Mars One estimates the cost of putting the first four people on Mars at about six billion US dollars.
The Mars One mission plan consists of cargo missions and unmanned preparation of a habitable settlement, followed by human landings. In the coming years, a demonstration mission, communication satellites, two rovers and several cargo missions will be sent to Mars. These missions will set up the outpost where the human crew will live and work.
The mission design takes into account the expansion of the human colony where a new crew arrive every two years.
Mars One will select and train the human crew for permanent settlement. The search for Astronauts began in April 2013. More than 78,000 registered for the selection programme within two weeks of its launch.
Stichting Mars One is a Dutch non-for-profit foundation. It is the mother company of Interplanetary Media Group, a for-profit company, which enables the foundation to secure funds from its investors.
It is Mars One's goal to establish a human settlement on Mars.
Human settlement of Mars is the next giant leap for humankind. Exploring the solar system as a united humanity will bring us all closer together.
Mars is the stepping stone of the human race on its voyage into the universe. Human settlement on Mars will aid our understanding of the origins of the solar system, the origins of life and our place in the universe. As with the Apollo Moon landings, a human mission to Mars will inspire generations to believe that all things are possible, anything can be achieved.
Mars One has developed a realistic plan to establish a permanent settlement on Mars by 2023. This plan is built upon existing technologies available from proven suppliers. Mars One is not an aerospace company and will not manufacture mission hardware. All equipment will be developed by third party suppliers and integrated in established facilities.
The mission is comprised of the following primary hardware components.
Launcher: Several rocket launches will be needed to take payloads into Earth orbit and then onto Mars. Payload may be satellites, rovers, cargo or humans. Mars One anticipates using Space X Falcon Heavy, an upgraded version of the Falcon 9, which is in use by Space X currently. The Falcon Heavy is slated to undergo test flights in 2014, granting ample time for fine-tuning prior to the Mars One missions.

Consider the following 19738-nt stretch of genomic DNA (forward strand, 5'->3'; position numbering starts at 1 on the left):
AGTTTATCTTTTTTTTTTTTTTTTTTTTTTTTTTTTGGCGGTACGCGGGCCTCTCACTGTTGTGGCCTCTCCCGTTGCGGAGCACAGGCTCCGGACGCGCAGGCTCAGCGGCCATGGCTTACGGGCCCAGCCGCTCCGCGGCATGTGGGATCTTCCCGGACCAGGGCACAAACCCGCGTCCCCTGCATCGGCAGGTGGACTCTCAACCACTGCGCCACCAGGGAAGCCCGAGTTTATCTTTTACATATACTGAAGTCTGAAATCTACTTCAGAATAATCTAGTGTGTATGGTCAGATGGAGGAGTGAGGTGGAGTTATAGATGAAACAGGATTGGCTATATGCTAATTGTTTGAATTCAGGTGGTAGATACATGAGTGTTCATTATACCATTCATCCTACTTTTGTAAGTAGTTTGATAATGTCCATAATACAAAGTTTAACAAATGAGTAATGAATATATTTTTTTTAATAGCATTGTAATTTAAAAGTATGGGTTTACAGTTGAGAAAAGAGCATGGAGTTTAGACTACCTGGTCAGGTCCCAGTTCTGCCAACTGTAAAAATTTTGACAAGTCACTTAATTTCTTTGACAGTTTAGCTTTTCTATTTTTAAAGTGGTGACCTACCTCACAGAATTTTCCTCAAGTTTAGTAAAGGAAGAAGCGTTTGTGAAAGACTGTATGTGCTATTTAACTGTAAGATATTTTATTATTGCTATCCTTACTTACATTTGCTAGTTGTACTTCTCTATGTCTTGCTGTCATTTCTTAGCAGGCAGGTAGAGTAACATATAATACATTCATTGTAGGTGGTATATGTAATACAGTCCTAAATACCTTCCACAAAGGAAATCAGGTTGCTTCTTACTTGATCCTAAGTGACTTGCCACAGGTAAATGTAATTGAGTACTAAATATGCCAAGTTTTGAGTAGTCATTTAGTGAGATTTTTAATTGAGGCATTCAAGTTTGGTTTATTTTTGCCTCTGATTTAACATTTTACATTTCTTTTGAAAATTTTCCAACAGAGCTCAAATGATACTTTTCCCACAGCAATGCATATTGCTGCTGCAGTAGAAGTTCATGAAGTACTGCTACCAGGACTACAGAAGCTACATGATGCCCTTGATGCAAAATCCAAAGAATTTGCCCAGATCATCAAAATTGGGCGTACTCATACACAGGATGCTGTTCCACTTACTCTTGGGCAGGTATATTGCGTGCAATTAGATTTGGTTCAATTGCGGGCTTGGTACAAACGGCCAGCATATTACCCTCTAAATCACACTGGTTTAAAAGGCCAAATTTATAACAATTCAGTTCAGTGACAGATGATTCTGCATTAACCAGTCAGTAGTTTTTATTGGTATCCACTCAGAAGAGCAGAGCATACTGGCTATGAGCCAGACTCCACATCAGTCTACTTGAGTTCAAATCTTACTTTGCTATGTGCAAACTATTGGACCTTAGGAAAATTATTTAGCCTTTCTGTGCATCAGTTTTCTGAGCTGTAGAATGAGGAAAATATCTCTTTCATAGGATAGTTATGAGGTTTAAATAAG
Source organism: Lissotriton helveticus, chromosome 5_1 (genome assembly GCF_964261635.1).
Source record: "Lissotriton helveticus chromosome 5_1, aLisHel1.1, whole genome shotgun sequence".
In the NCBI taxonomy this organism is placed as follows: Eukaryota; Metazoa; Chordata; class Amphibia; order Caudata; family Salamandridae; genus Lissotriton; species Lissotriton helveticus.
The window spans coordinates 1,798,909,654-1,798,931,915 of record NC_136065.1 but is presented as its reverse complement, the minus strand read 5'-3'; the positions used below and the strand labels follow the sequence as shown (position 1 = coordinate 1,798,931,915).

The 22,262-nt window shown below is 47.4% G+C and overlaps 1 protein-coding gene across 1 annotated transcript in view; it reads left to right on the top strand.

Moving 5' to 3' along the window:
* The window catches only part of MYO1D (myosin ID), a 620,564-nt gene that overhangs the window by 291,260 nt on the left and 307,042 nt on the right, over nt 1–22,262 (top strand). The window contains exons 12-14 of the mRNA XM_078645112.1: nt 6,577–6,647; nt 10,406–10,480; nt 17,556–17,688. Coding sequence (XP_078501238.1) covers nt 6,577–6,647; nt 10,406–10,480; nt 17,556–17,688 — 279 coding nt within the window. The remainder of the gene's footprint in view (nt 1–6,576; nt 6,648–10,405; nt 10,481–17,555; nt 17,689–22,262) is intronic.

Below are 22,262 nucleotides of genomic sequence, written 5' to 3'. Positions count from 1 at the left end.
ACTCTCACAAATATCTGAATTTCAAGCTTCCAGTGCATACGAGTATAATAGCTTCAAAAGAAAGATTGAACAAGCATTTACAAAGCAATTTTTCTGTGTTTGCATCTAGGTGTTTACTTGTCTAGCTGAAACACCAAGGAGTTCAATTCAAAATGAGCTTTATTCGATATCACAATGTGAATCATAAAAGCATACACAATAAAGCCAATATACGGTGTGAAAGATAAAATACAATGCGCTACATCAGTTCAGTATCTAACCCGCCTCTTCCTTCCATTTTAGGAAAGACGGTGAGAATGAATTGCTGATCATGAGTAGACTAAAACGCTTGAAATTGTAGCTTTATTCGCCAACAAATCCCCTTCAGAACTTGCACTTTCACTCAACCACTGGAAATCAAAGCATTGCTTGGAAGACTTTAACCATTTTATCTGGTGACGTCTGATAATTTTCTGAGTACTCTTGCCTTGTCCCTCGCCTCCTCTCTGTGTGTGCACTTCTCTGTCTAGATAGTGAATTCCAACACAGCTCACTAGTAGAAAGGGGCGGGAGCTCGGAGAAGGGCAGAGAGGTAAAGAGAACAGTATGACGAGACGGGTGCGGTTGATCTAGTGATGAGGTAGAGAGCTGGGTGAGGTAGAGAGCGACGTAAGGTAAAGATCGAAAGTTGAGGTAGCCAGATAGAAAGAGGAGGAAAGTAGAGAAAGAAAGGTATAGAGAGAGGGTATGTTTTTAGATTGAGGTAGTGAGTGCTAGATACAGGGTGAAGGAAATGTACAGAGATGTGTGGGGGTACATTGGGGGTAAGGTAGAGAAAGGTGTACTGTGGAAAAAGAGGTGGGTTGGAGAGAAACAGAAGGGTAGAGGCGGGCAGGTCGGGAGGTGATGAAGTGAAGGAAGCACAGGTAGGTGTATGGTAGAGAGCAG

Mars Transit Vehicle: Human crew will travel through space for around seven months. The transit vehicle will consist of two propellent stages-- a landing module and transit habitat. On reaching Mars the crew in their Marsuits will descend to the Mars surface in the landing module, leaving their living quarters behind, which is too heavy to land.
Mars Landing capsule: Mars One will secure the landing capsule from one of the experienced suppliers in the world, for example Lockheed Martin or SpaceX. The SpaceX capsule under consideration is a variant of the Dragon Capsule, tested on several occasions since 2010. Similar Landers will be equipped to perform different functions.
1. Carrying Life Support Units that generate energy, water and breathable air for the settlement.
2. Carrying Supply Unit with food, solar panels, spare parts and other components.
3. Carrying Living Units that are outfitted with deployable inflatable habitats.
4. Carrying Humans to the surface of Mars
5. Carrying Rovers to the surface of Mars
Rover: Two Rovers will be sent to Mars to set up the outpost before the humans arrive. One of them will explore the surface of Mars in search of the most suitable location for the settlement, for transport of large hardware components and then general assembly. It will be accompanied by the second rover, a trailer used for transporting the landing capsules.
Marssuit: All astronauts must wear their Marssuits when exposed to the Mars atmosphere. Like those used by the Apollo astronauts on the Moon, Marssuits protect astronauts from extreme temperatures, the very thin, non-breathable atmosphere, and otherwise harmful radiation.
Communications system: The communications system will consist of two communications satellites and Earth ground stations. It will transmit data from Mars to Earth and back.
No new technology developments are required to establish a human settlement on Mars. Mars One has visited major aerospace companies around the world to discuss the requirements, budget and timelines with their engineers and business developers. The current mission plan was composed on the basis of feedback received in these meetings.